Bobby Seale, who cofounded the Black Panther Party in 1966 and has been a lifelong political activist, visited Dartmouth on Monday.
The visit by Seale, 85, included speaking to students in Associate Professor Julia Rabig and Lecturer of History Darryl Barthé’s “Dartmouth Black Lives” class in the morning, attending lunch with faculty, staff, and students at the Nelson A. Rockefeller Center for Public Policy, and speaking to a capacity crowd in Filene Auditorium Monday night in a Dartmouth Political Union talk. Students with the DPU played an integral role in planning the visit and hosting him on campus.
Here are a selection of questions posed by attendees at the Rockefeller Center lunch. Seale’s responses are lightly edited.
What was your founding political ideology for the Black Panther Party?
Getting out there and getting things done. I despise sitting around intellectualizing about what the struggle is supposed to be about. People ‘blah, blah, blah,’ and I’m ‘see you later, man.’ Let’s go out and get something going. Know what I mean? Do it.
When it comes to organizing, I don’t have time to play around. I’d go to the voting registrar’s office and say I want maps, I want precinct maps. I’m going to organize the community. Not just by standing on the corner. I’m going to organize the people. And my people are coming in.
So I picked up something from Hegel—dialectics, you know. Materialism. It’s a real-world equation. Quantitative increase meets quantitative decrease and causes a qualitative leap of change. It’s mathematics.
I didn’t run around talking about ‘we hate Black or white folks.’ That wasn’t the point. I discovered there was a whole lot of white folks out there standing up for our civil human rights.
How has political and community activism changed from your time organizing with the Black Panthers to today?
I like to say, ultimately, we live in an overdeveloped, high-tech, fast-paced, computerized, scientific, technological social order. So in that context, the fact that George Floyd is being killed, and they have technology not only to record it, but to send it around the world. And that, for the first time in American history, those demonstrations hit 40 million people in the streets …
When I was out there, there was no technology, and for me to saturate a community, I had to get thousands of leaflets, and 100 people passing them out in all these voting precincts, you see what I’m getting at? It’s all right there now, but you still have to do it.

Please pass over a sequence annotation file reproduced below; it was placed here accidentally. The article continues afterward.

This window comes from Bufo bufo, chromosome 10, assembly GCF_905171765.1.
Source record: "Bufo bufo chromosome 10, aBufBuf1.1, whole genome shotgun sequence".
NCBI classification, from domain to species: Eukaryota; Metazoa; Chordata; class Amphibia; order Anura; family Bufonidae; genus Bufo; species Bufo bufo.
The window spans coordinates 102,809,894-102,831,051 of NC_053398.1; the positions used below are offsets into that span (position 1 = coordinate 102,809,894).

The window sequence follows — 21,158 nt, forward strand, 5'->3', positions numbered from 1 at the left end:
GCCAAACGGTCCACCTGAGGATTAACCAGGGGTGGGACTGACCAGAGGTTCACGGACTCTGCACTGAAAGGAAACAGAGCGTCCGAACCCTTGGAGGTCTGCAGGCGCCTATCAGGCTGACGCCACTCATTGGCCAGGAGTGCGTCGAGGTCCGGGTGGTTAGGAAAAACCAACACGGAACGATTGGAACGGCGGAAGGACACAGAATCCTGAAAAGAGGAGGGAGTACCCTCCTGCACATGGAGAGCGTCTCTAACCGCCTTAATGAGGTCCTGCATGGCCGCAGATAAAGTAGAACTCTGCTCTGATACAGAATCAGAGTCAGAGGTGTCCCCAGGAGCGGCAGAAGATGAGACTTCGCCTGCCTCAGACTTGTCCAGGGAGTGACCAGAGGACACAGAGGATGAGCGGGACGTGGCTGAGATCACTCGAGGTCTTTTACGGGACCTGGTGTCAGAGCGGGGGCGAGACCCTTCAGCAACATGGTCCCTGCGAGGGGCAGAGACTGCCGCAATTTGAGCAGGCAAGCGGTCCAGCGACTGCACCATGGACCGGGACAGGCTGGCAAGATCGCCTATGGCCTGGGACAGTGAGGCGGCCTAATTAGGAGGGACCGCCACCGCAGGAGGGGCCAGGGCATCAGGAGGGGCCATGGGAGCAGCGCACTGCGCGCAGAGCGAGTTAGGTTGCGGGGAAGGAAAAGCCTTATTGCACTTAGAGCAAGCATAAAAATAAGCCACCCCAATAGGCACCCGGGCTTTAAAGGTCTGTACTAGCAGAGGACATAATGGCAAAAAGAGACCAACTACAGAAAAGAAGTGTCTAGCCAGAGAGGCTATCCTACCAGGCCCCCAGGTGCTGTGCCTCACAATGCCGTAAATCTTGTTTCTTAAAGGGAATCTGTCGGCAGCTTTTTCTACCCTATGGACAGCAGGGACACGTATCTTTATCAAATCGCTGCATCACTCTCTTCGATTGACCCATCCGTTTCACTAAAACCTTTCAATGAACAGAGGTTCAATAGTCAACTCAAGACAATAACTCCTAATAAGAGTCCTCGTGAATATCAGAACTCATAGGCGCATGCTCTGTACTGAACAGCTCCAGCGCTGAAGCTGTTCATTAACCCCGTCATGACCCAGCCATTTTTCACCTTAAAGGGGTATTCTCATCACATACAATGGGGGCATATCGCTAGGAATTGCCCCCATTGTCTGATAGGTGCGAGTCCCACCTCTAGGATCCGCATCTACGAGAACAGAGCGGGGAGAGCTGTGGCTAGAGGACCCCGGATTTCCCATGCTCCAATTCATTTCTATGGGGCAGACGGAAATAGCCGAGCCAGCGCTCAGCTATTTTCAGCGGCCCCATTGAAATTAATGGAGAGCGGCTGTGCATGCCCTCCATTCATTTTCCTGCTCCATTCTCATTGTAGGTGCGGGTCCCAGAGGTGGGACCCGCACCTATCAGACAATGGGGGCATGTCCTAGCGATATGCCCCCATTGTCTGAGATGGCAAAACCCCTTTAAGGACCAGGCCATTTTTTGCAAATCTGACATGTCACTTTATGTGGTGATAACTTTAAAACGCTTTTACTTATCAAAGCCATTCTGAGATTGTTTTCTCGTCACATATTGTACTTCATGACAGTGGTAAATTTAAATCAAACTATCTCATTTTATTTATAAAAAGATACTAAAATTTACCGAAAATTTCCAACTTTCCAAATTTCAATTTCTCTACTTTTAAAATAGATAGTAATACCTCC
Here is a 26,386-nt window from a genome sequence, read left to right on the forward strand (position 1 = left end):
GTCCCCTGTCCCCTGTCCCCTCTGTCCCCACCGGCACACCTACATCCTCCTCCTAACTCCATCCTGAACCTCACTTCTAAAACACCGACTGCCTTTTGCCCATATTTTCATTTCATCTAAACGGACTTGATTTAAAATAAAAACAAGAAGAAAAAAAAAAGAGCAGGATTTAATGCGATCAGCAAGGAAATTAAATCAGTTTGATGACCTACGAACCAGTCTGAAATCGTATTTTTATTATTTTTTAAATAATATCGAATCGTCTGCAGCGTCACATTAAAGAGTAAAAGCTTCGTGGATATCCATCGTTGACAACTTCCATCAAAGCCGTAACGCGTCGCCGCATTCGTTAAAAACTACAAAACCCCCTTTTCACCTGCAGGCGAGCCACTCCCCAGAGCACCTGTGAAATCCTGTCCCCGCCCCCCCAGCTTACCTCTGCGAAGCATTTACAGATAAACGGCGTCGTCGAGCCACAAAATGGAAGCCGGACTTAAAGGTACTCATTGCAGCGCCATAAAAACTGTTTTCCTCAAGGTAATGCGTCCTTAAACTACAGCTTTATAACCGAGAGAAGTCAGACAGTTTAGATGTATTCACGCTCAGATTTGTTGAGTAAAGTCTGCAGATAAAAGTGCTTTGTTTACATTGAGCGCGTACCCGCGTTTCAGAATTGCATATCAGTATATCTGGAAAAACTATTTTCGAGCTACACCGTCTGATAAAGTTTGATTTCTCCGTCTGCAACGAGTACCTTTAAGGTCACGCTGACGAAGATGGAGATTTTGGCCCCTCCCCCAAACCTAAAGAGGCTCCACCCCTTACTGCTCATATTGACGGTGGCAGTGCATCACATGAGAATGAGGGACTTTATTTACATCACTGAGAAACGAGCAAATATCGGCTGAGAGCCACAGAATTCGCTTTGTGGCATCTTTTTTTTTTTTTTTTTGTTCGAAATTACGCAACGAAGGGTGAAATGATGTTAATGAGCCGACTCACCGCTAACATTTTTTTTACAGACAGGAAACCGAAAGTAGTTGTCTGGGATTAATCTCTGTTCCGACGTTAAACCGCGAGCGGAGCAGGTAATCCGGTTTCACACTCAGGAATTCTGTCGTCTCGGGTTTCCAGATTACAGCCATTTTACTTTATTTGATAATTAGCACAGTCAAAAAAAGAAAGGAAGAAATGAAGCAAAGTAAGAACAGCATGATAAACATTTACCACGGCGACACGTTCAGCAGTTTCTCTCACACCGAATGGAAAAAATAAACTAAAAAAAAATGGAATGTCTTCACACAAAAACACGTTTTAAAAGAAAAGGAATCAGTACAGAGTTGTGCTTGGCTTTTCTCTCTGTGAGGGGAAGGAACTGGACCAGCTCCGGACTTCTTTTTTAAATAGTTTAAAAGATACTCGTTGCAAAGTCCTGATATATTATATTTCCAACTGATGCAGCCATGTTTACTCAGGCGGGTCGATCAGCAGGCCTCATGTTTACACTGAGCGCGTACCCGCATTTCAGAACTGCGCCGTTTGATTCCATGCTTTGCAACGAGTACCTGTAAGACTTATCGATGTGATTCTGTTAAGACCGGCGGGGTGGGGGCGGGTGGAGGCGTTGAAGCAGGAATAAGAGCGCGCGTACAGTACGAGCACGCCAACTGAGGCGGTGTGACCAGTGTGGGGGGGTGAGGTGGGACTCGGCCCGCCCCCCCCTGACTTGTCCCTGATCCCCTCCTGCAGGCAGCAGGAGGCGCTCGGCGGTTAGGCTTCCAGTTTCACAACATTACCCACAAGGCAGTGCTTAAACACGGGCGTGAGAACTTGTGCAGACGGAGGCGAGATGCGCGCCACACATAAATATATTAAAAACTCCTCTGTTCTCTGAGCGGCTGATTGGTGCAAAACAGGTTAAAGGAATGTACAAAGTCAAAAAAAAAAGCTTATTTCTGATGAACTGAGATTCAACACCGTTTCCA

What advice do you have for students engaged in various sorts of political activities today?
Coalition politics. We had coalition relationships with all our white liberal and radical friends, and Chicano brothers and sisters, Asian brothers and sisters, Asian Islands brothers and sisters, and all kinds of people and organizations and groups. Coalition politics is the name of the game. And guess who I got it from? Dr. Martin Luther King.
Our democracy is at the edge here.
And now today, you as young folks in organizing, take that concept of coalition politics, across the lines. … Understand progressive politics—constitutional, democratic, social human rights. And when they start talking about socialism, remember, there’s nothing wrong with the concept of socialism, as long as there’s a democratic foundation. But if you take away the people’s power to vote to change things, we can’t have that. We’ve got to have that right to vote and change things.
We have to have those constitutional, democratic, civil, and human rights at the forefront politically and in all social justice work. Keep them. Don’t give it up, don’t let it go.
Seale’s visit was organized by the Dartmouth Political Union student group, with support from the Rockefeller Center, the Council on Student Organizations, The African and African American Studies department, and the history, English, and geography departments.